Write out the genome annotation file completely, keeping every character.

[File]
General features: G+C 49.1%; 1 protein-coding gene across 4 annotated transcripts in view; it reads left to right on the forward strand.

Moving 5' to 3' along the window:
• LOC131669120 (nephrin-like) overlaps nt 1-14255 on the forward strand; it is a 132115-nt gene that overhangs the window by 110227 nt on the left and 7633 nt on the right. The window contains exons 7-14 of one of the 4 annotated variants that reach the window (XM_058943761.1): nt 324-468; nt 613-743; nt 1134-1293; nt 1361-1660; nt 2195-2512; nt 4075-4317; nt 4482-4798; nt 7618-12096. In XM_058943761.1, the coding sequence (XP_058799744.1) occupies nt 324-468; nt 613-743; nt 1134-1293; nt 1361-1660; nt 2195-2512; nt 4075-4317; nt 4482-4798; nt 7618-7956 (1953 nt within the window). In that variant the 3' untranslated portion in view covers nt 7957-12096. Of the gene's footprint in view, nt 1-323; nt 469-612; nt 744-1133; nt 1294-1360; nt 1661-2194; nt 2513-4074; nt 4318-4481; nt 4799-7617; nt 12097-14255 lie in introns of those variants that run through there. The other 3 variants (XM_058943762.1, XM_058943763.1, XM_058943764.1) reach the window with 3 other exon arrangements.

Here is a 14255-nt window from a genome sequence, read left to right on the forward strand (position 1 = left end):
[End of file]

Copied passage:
General features: G+C 49.1%; 1 protein-coding gene across 4 annotated transcripts in view; it reads left to right on the forward strand.

Moving 5' to 3' along the window:
• LOC131669120 (nephrin-like) overlaps nt 1-14255 on the forward strand; it is a 132115-nt gene that overhangs the window by 110227 nt on the left and 7633 nt on the right. The window contains exons 7-14 of one of the 4 annotated variants that reach the window (XM_058943761.1): nt 324-468; nt 613-743; nt 1134-1293; nt 1361-1660; nt 2195-2512; nt 4075-4317; nt 4482-4798; nt 7618-12096. In XM_058943761.1, the coding sequence (XP_058799744.1) occupies nt 324-468; nt 613-743; nt 1134-1293; nt 1361-1660; nt 2195-2512; nt 4075-4317; nt 4482-4798; nt 7618-7956 (1953 nt within the window). In that variant the 3' untranslated portion in view covers nt 7957-12096. Of the gene's footprint in view, nt 1-323; nt 469-612; nt 744-1133; nt 1294-1360; nt 1661-2194; nt 2513-4074; nt 4318-4481; nt 4799-7617; nt 12097-14255 lie in introns of those variants that run through there. The other 3 variants (XM_058943762.1, XM_058943763.1, XM_058943764.1) reach the window with 3 other exon arrangements.

Here is a 14255-nt window from a genome sequence, read left to right on the forward strand (position 1 = left end):